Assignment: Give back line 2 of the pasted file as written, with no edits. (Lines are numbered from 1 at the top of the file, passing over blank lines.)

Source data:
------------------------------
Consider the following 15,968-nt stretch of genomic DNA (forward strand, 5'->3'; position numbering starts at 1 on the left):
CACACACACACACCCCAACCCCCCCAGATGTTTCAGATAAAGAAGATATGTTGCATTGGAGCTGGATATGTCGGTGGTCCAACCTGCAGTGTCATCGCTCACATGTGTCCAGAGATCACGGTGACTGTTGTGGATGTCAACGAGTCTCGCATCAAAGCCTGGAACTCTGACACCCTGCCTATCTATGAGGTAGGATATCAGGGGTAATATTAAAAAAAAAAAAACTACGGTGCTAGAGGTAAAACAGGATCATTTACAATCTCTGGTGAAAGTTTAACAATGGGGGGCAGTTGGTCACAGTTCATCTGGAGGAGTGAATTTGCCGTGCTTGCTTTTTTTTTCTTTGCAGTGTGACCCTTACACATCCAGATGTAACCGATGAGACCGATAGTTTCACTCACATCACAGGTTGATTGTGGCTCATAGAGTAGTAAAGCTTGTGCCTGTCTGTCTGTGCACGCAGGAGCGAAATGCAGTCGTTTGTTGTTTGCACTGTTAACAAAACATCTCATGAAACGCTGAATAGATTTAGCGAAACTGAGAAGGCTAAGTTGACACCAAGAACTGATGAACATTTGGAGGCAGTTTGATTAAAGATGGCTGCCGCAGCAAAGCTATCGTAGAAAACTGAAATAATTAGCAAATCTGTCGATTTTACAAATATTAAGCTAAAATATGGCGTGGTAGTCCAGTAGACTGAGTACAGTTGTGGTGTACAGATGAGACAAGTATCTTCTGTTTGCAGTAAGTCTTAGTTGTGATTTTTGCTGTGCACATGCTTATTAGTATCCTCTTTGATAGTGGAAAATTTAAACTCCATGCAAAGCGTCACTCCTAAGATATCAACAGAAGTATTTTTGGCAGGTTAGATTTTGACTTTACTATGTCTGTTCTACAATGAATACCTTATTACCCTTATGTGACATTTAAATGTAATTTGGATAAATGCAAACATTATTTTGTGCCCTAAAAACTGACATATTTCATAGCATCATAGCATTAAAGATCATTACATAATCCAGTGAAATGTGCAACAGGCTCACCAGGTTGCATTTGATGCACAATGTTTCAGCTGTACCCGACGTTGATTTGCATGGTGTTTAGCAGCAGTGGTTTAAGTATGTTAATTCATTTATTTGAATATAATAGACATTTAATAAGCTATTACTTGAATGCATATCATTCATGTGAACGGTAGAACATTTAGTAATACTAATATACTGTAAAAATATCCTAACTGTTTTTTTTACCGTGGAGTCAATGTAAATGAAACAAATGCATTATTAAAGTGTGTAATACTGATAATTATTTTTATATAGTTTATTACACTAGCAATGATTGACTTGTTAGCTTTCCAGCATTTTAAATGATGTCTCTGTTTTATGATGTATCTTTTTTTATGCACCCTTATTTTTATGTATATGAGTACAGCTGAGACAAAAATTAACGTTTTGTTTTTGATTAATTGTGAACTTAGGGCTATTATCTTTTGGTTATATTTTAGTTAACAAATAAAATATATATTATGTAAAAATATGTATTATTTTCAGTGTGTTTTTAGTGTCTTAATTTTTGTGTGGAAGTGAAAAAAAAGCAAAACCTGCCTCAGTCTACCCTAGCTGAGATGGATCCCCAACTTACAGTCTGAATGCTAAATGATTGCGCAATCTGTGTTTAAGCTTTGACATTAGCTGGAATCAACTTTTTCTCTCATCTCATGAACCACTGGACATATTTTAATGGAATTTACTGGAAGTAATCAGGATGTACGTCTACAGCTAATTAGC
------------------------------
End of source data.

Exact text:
CACACACACACACCCCAACCCCCCCAGATGTTTCAGATAAAGAAGATATGTTGCATTGGAGCTGGATATGTCGGTGGTCCAACCTGCAGTGTCATCGCTCACATGTGTCCAGAGATCACGGTGACTGTTGTGGATGTCAACGAGTCTCGCATCAAAGCCTGGAACTCTGACACCCTGCCTATCTATGAGGTAGGATATCAGGGGTAATATTAAAAAAAAAAAAACTACGGTGCTAGAGGTAAAACAGGATCATTTACAATCTCTGGTGAAAGTTTAACAATGGGGGGCAGTTGGTCACAGTTCATCTGGAGGAGTGAATTTGCCGTGCTTGCTTTTTTTTTCTTTGCAGTGTGACCCTTACACATCCAGATGTAACCGATGAGACCGATAGTTTCACTCACATCACAGGTTGATTGTGGCTCATAGAGTAGTAAAGCTTGTGCCTGTCTGTCTGTGCACGCAGGAGCGAAATGCAGTCGTTTGTTGTTTGCACTGTTAACAAAACATCTCATGAAACGCTGAATAGATTTAGCGAAACTGAGAAGGCTAAGTTGACACCAAGAACTGATGAACATTTGGAGGCAGTTTGATTAAAGATGGCTGCCGCAGCAAAGCTATCGTAGAAAACTGAAATAATTAGCAAATCTGTCGATTTTACAAATATTAAGCTAAAATATGGCGTGGTAGTCCAGTAGACTGAGTACAGTTGTGGTGTACAGATGAGACAAGTATCTTCTGTTTGCAGTAAGTCTTAGTTGTGATTTTTGCTGTGCACATGCTTATTAGTATCCTCTTTGATAGTGGAAAATTTAAACTCCATGCAAAGCGTCACTCCTAAGATATCAACAGAAGTATTTTTGGCAGGTTAGATTTTGACTTTACTATGTCTGTTCTACAATGAATACCTTATTACCCTTATGTGACATTTAAATGTAATTTGGATAAATGCAAACATTATTTTGTGCCCTAAAAACTGACATATTTCATAGCATCATAGCATTAAAGATCATTACATAATCCAGTGAAATGTGCAACAGGCTCACCAGGTTGCATTTGATGCACAATGTTTCAGCTGTACCCGACGTTGATTTGCATGGTGTTTAGCAGCAGTGGTTTAAGTATGTTAATTCATTTATTTGAATATAATAGACATTTAATAAGCTATTACTTGAATGCATATCATTCATGTGAACGGTAGAACATTTAGTAATACTAATATACTGTAAAAATATCCTAACTGTTTTTTTTACCGTGGAGTCAATGTAAATGAAACAAATGCATTATTAAAGTGTGTAATACTGATAATTATTTTTATATAGTTTATTACACTAGCAATGATTGACTTGTTAGCTTTCCAGCATTTTAAATGATGTCTCTGTTTTATGATGTATCTTTTTTTATGCACCCTTATTTTTATGTATATGAGTACAGCTGAGACAAAAATTAACGTTTTGTTTTTGATTAATTGTGAACTTAGGGCTATTATCTTTTGGTTATATTTTAGTTAACAAATAAAATATATATTATGTAAAAATATGTATTATTTTCAGTGTGTTTTTAGTGTCTTAATTTTTGTGTGGAAGTGAAAAAAAAGCAAAACCTGCCTCAGTCTACCCTAGCTGAGATGGATCCCCAACTTACAGTCTGAATGCTAAATGATTGCGCAATCTGTGTTTAAGCTTTGACATTAGCTGGAATCAACTTTTTCTCTCATCTCATGAACCACTGGACATATTTTAATGGAATTTACTGGAAGTAATCAGGATGTACGTCTACAGCTAATTAGC